The Home Run Record for A Season in 2017 Surprises No One Who Understood the Steroid Era

By Sergio Rodriguez

Sports Editor and
Former ESPN Analyst


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hen Kansas City Outfielder Alex Gordon hit a home run on September 19, 2017 it marked the record for most ever hit during one Major League Baseball season. After that home run, the number stood at 5,694, breaking a record that was set during the 2000 MLB season. Many fans took to Twitter and other social media outlets to make the point that in 2000 Major League Baseball was during the steroid era and that now there is a juiced baseball. To understand what is occurring this season, you must understand two things: 1. The economics of baseball. 2. What were the true effects of using steroids. 


THE ECONOMICS OF BASEBALL AND THE EFFECTS OF STEROIDS 

In the early 90’s, when baseball salaries began to skyrocket, there were two types of players who were looked upon as difference makers. Power pitchers and home run hitters were clearly going to get a larger piece of the pie and baseball was devaluing the stolen base and the fundamentals of little ball. The issue was how could you sustain production for 162 games without compromising all the other aspects of your performance on the mound and at the plate. Players began using performance-enhancing drugs with the intention of throwing harder and hitting the ball further, but what they discovered was that each came with a hidden secret.  Pitchers could keep their velocity longer and recovery time from start to start and month to month and kept at the top of their game for about 85% of their starts. The hitters’ secret was even more special. I spoke to two former MLB players who spent a lot of time in MLB locker rooms and they told me that the feeling described to them by the guys who were using was “My body felt like it was always May”.  The pitchers clearly needed the use of steroids to keep up with the hitter’s success, but the success was not HR driven. The biggest effect that steroids had on hitters was in the batting average, something that 90% of non-baseball people do not understand.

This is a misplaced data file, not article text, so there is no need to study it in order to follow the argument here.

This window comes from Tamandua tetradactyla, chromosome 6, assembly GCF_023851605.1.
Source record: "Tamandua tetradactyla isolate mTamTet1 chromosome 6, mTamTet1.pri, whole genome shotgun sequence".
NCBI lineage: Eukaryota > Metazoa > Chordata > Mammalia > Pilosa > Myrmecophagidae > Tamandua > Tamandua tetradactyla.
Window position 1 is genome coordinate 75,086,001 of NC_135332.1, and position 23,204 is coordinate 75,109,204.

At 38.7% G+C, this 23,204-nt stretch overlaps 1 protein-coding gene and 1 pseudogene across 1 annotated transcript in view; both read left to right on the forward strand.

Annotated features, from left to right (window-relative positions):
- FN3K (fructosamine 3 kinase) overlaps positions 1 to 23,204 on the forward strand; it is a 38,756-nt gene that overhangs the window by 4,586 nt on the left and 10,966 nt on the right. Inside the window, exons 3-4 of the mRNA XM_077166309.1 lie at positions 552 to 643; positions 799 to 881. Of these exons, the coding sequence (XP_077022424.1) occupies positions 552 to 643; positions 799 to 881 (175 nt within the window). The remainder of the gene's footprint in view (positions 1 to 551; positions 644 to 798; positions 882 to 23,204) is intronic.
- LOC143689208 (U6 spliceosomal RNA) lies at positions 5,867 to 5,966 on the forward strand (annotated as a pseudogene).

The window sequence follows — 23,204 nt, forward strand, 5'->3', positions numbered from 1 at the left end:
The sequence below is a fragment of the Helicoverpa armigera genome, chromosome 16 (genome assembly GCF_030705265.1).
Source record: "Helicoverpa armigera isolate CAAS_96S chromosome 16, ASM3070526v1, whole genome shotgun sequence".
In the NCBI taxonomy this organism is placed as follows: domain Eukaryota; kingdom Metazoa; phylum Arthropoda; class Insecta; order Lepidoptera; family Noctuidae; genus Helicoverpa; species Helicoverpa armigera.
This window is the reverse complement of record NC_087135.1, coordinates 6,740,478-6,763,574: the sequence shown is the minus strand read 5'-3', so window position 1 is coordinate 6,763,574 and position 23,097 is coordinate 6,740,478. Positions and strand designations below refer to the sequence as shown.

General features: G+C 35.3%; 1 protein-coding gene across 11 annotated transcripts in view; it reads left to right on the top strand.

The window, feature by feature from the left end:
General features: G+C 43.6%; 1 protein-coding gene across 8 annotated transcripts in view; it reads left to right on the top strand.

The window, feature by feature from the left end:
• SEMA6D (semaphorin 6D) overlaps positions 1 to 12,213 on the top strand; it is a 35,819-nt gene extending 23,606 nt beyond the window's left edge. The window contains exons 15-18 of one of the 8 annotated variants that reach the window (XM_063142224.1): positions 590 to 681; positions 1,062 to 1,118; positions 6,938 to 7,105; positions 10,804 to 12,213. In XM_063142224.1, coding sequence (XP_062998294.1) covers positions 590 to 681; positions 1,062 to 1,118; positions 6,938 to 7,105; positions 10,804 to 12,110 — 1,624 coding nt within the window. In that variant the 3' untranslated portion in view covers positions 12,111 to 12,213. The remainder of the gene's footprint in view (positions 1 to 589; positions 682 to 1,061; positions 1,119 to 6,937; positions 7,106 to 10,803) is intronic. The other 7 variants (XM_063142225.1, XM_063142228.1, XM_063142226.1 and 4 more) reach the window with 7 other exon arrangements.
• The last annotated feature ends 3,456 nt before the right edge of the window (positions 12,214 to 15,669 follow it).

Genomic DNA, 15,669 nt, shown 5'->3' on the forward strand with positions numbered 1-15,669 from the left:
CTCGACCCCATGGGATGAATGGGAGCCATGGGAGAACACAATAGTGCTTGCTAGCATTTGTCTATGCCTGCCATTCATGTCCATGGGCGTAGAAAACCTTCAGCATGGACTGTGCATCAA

Any legit power hitter could always hit 40 home runs, as it has been proven in 2017, and players are naturally bigger and stronger now, which explains why guys like Didi Gregorius has 24 Home Runs as a shortstop. Gregorius would have been one of the biggest guys on the field in the 80’s and early 90’s at 6’3 and 205 pounds, but by current standards, he is of average build.   

There were HR hitters in the 40’s, 50’s and 60’s, but only the greats were able to do it while batting over .300, while players who were released by teams, like David Ortiz, re-invented themselves not only as home run hitters during the steroid era, which is somewhat understandable, but they became perennial .315 hitter’s year after year.   

From 1993 to 2009, the MLB batting average was always above .261 and, in fact, it went as high as .270 four times, while in 1992 the league average was .256 and in 2010 it was .257, and it has declined since.   

I have always tried to make this point to anyone that would listen, but it took this year’s HR total and lack of batting average to prove that the steroids did not make players hit HR or that the ball is not juiced, but in fact players could always focus their strength in one aspect of the game and excel in it. They just could not do multiple aspects without steroids unless they were immortal players to begin with.